As an open source and free operating system, Linux is the ideal candidate to configure your own server. The developer community behind each Linux distribution (distribution) regularly checks the source code of their chosen operating system to make sure it is free of errors.
When it comes to servers, the emphasis should obviously be on stability. While the updates are good, they have the potential to interfere with the proper functioning of your server.
We have highlighted some of our favorite distributions of Linux servers in this article, including operating systems that offer long temporary support, stability, and ideally a quick configuration process.
Debian is more than 20 years old and in part that longevity owes to the emphasis placed on the production of a stable operating system. This is crucial if you want to configure a server, since updates can sometimes conflict with existing software.
There are three branches of Debian, called & # 39; unstable & # 39 ;, & # 39; Test & # 39; and & # 39; Stable. To be part of the current stable version, the packages must have been reviewed for several months as part of the trial version. This results in a much more reliable system, but Debian is not expected to incorporate much "cutting-edge" software as a result.
You can start with Debian using a minimum network boot image that is less than 30 MB in size. For a faster configuration, download the largest network installer that contains fewer packages at just under 300 MB.
2. Ubuntu Server
While Ubuntu is best known for bringing desktop Linux to the masses, its Server variant is also extremely competitive. Canonical, the company behind Ubuntu, has developed LTS (Long Term Support) versions of Ubuntu Server, which, like the flavor of the desktop, can be updated up to five years after the release date, saving you the hassle of upgrading your server repeatedly. Canonical also periodically releases versions of Ubuntu Server at the same time as the last desktop distribution (ie, 18.04).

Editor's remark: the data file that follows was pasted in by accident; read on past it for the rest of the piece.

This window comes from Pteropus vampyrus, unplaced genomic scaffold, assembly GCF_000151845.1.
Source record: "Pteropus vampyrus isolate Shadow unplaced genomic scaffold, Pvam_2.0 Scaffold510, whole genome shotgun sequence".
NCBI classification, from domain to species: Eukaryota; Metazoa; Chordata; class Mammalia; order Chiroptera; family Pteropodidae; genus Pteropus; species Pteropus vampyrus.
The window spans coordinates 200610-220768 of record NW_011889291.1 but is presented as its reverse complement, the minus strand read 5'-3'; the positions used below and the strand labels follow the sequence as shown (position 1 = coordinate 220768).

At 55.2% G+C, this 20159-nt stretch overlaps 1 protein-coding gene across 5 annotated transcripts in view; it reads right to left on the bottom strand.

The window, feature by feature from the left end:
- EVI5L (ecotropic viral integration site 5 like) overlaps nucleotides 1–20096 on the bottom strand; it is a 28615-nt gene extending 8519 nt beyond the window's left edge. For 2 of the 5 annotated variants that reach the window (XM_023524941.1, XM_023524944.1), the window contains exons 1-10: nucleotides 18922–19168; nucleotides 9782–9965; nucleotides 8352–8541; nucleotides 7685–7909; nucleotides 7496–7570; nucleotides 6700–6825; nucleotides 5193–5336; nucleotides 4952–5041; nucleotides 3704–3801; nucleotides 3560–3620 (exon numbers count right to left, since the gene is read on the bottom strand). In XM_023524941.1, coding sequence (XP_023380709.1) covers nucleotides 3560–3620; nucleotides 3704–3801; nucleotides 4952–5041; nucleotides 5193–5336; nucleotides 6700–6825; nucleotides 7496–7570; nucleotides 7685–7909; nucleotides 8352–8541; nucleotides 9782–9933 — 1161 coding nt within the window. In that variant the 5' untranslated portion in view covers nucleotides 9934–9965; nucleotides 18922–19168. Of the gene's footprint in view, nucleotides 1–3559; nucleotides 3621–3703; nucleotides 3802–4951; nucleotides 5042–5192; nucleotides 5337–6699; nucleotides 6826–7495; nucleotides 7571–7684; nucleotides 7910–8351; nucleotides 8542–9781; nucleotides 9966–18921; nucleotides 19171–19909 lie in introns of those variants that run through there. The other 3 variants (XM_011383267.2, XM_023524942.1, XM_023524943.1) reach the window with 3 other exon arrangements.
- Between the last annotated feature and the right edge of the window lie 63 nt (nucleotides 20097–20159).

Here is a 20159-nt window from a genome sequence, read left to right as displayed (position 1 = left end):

If you intend to create your own platform in the cloud, you can also download Ubuntu Cloud Server. Canonical claims that more than 55% of OpenStack clouds are already running on Ubuntu. For a fee, Canonical will even configure a cloud managed for you using BootStack.
OpenSUSE (formerly SUSE Linux) is a Linux distribution designed specifically for developers and system administrators who wish to run their own server. The easy-to-use installer can be set to use & # 39; Text mode & # 39; instead of installing a desktop environment to start your server.
OpenSUSE will automatically download the minimum packages required, which means that only essential software will be installed. . The YaST Control Center allows you to configure the network, such as configuring a static IP for your server. You can also use the integrated package manager Zypper to download and install the essential server software, such as postfix.
4. Fedora Server
Fedora is an operating system developed by the community based on the commercial distribution of Linux Red Hat. Fedora Server is a special implementation of the operating system, which allows you to implement and manage your server using the Rolekit tool. The operating system also includes a powerful PostgreSQL database server.
Fedora Server also includes FreeIPA, which allows you to manage authentication credentials, access control information, and perform audits from a central location.
You can download the full 2.3 GB ISO image of Fedora Server using the following link. The same page contains a link to a minimum NetInstall image of 511 MB from the Other Fedora Downloads section for a faster barebones configuration.
Like Fedora, CentOS is a distribution developed by the Linux community, originally based on the commercial OS Red Hat Enterprise Linux. In light of this, the developers behind CentOS 7 have committed to providing full updates for the operating system until the end of 2020, with maintenance updates until the end of June 2024, which should save the hassle of performing a full update on your server in the near future.
You can avoid unnecessary packages by installing the ISO & # 39; minimum & # 39; from the CentOS website, which at 792MB can fit on a 90-minute CD-R. If you are anxious to get started, the site also offers preconfigured AWS instances and Docker images.